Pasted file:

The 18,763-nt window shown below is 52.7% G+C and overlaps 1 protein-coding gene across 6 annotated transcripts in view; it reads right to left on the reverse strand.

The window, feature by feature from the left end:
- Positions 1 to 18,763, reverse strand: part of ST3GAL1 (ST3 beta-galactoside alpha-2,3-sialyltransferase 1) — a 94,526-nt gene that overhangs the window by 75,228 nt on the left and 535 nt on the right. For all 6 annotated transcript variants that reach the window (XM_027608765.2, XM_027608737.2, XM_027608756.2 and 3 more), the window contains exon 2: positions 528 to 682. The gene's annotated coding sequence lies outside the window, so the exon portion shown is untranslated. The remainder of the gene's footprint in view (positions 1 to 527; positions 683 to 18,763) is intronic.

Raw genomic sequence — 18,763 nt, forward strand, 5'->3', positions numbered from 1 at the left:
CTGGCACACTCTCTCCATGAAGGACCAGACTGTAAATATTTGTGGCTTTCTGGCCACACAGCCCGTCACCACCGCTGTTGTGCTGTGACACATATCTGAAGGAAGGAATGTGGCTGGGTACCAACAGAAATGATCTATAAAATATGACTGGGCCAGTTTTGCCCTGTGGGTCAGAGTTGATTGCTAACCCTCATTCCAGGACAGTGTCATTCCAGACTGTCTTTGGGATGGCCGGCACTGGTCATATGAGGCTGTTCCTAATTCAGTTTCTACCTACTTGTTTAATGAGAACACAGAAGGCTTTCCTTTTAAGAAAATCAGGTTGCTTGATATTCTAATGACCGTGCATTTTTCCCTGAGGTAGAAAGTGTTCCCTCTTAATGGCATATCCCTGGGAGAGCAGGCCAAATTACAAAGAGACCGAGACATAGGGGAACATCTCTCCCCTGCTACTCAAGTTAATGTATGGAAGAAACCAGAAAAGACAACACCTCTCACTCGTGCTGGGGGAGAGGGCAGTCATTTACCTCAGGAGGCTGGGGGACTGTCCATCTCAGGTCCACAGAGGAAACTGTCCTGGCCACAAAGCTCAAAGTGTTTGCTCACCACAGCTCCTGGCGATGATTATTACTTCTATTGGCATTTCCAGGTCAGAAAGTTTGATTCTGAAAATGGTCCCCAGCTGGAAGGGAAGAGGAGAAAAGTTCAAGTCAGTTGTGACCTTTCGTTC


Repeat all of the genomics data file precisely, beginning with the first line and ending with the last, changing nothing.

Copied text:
The 18,763-nt window shown below is 52.7% G+C and overlaps 1 protein-coding gene across 6 annotated transcripts in view; it reads right to left on the reverse strand.

The window, feature by feature from the left end:
- Positions 1 to 18,763, reverse strand: part of ST3GAL1 (ST3 beta-galactoside alpha-2,3-sialyltransferase 1) — a 94,526-nt gene that overhangs the window by 75,228 nt on the left and 535 nt on the right. For all 6 annotated transcript variants that reach the window (XM_027608765.2, XM_027608737.2, XM_027608756.2 and 3 more), the window contains exon 2: positions 528 to 682. The gene's annotated coding sequence lies outside the window, so the exon portion shown is untranslated. The remainder of the gene's footprint in view (positions 1 to 527; positions 683 to 18,763) is intronic.

Raw genomic sequence — 18,763 nt, forward strand, 5'->3', positions numbered from 1 at the left:
CTGGCACACTCTCTCCATGAAGGACCAGACTGTAAATATTTGTGGCTTTCTGGCCACACAGCCCGTCACCACCGCTGTTGTGCTGTGACACATATCTGAAGGAAGGAATGTGGCTGGGTACCAACAGAAATGATCTATAAAATATGACTGGGCCAGTTTTGCCCTGTGGGTCAGAGTTGATTGCTAACCCTCATTCCAGGACAGTGTCATTCCAGACTGTCTTTGGGATGGCCGGCACTGGTCATATGAGGCTGTTCCTAATTCAGTTTCTACCTACTTGTTTAATGAGAACACAGAAGGCTTTCCTTTTAAGAAAATCAGGTTGCTTGATATTCTAATGACCGTGCATTTTTCCCTGAGGTAGAAAGTGTTCCCTCTTAATGGCATATCCCTGGGAGAGCAGGCCAAATTACAAAGAGACCGAGACATAGGGGAACATCTCTCCCCTGCTACTCAAGTTAATGTATGGAAGAAACCAGAAAAGACAACACCTCTCACTCGTGCTGGGGGAGAGGGCAGTCATTTACCTCAGGAGGCTGGGGGACTGTCCATCTCAGGTCCACAGAGGAAACTGTCCTGGCCACAAAGCTCAAAGTGTTTGCTCACCACAGCTCCTGGCGATGATTATTACTTCTATTGGCATTTCCAGGTCAGAAAGTTTGATTCTGAAAATGGTCCCCAGCTGGAAGGGAAGAGGAGAAAAGTTCAAGTCAGTTGTGACCTTTCGTTC